A Middle District Court of Florida judge has ordered CFTC representatives to attend the court proceedings against the owners of Oasis Global FX, Limited and Oasis Global FX in a case involving the operation of a fraudulent FX scheme.
The court today rejected a motion filed by the US regulator, seeking permission to allow its staff’s attendance via telephone or video conferencing, and said they must appear in person at next week’s hearing.
“Multiple motions will be discussed at the hearing, and the Court has questions for the CFTC that will be challenging to address via telephone. While the Court favors conservation of government resources, the CFTC’s physical appearance at the hearing is necessary,” the order further explains.
The Commodity Futures Trading Commission (CFTC) charges Michael DaCorta, Joseph Anile, Raymond Montie, Francisco Duran, and John Haas with illegally setting up and running a retail foreign currency exchange trading firm from 2011 through 2019.
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A Ponzi-style scheme paid $28 million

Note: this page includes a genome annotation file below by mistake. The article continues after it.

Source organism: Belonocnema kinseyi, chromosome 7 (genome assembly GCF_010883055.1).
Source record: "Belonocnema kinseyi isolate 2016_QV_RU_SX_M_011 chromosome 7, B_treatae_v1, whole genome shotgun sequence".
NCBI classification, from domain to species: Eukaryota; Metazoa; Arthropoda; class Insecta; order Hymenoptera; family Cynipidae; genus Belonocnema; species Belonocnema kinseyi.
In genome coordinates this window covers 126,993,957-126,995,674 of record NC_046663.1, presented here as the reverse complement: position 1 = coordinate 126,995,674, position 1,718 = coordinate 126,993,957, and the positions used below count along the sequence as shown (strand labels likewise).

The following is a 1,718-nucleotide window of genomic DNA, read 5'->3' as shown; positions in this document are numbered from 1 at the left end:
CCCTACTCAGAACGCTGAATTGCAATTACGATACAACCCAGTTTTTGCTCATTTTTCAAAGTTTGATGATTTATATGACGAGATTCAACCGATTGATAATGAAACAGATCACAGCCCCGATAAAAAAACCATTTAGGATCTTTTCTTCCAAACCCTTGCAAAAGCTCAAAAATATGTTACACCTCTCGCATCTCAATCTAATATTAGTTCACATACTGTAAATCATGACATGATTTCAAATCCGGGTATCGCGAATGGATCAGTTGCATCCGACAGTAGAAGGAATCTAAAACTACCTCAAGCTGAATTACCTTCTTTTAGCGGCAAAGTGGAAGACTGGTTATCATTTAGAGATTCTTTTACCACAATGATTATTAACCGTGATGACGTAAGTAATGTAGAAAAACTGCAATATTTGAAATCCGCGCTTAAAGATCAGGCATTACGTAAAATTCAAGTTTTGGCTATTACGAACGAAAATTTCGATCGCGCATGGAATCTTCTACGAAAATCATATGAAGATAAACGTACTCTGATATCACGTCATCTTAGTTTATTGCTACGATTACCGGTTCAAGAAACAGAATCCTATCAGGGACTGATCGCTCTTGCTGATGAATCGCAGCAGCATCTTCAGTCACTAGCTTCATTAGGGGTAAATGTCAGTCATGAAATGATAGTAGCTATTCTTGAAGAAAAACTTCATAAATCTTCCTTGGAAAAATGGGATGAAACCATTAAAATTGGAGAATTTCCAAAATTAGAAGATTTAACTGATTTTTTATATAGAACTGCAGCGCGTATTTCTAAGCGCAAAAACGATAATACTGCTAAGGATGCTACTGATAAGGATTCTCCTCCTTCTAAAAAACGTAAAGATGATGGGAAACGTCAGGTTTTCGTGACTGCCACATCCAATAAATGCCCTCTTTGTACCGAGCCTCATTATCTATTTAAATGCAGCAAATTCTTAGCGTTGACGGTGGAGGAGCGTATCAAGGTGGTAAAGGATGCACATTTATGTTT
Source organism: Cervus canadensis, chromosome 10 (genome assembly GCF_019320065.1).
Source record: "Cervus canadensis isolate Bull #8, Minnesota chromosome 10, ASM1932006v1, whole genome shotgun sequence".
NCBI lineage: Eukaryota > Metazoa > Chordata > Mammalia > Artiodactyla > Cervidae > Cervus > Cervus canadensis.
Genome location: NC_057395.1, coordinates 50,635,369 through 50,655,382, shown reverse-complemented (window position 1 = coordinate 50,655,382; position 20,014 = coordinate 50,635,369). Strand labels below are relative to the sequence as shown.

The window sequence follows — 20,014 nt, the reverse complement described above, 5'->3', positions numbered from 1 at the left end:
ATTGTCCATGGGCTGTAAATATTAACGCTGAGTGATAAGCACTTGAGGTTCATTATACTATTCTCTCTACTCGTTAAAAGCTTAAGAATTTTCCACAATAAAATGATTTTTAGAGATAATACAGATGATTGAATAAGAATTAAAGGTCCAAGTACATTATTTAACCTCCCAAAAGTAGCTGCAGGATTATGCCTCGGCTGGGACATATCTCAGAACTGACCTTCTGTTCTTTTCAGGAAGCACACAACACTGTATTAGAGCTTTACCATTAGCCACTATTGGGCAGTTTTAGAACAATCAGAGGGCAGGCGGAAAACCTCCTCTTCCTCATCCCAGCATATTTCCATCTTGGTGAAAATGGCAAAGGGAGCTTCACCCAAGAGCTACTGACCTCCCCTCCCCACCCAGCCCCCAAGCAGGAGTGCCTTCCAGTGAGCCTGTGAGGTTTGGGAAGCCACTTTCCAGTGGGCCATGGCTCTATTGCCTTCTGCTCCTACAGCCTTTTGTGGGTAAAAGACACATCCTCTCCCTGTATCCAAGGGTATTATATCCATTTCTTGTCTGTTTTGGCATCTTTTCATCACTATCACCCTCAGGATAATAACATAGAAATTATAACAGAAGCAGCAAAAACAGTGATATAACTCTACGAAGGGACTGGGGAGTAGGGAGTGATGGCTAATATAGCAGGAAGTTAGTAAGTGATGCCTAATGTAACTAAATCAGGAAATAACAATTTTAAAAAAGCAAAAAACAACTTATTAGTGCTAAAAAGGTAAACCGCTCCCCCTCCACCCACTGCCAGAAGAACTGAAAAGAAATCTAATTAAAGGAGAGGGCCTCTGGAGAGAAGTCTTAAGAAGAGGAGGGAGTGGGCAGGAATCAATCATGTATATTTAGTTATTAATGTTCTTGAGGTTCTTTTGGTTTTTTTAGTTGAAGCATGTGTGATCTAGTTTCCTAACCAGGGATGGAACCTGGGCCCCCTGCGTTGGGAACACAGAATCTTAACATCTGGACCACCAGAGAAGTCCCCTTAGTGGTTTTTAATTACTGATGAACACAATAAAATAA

The defendants cold-called victims and convinced them to invest their monies with the company in Forex markets. The fraudsters even went as far as to draft performance reports which falsely claimed their pools had achieved gross annual returns for investors of about 21 percent in 2017, and 22 percent in 2018.
For new participants, they were assured of receiving a minimum 12 percent guaranteed annual returns, while they were actually duped into a Ponzi scheme. To support the fraud, Oasis Global FX workers sent bogus account statements to clients, falsely showing positive returns on their investments, while they actually lost $21 million and misappropriated $47 million.
“As further alleged, of the approximately $75 million the defendants received from pool participants between mid-April 2014 and the present, the defendants deposited only $21 million into Oasis Pools’ forex trading accounts and lost all of those funds trading,” the CFTC further explains.
Additionally, in order to shore up the fraud, they used a Ponzi-style scheme in which they paid over $28 million to early investors that they claimed represented profits but were, in fact, other investors’ funds.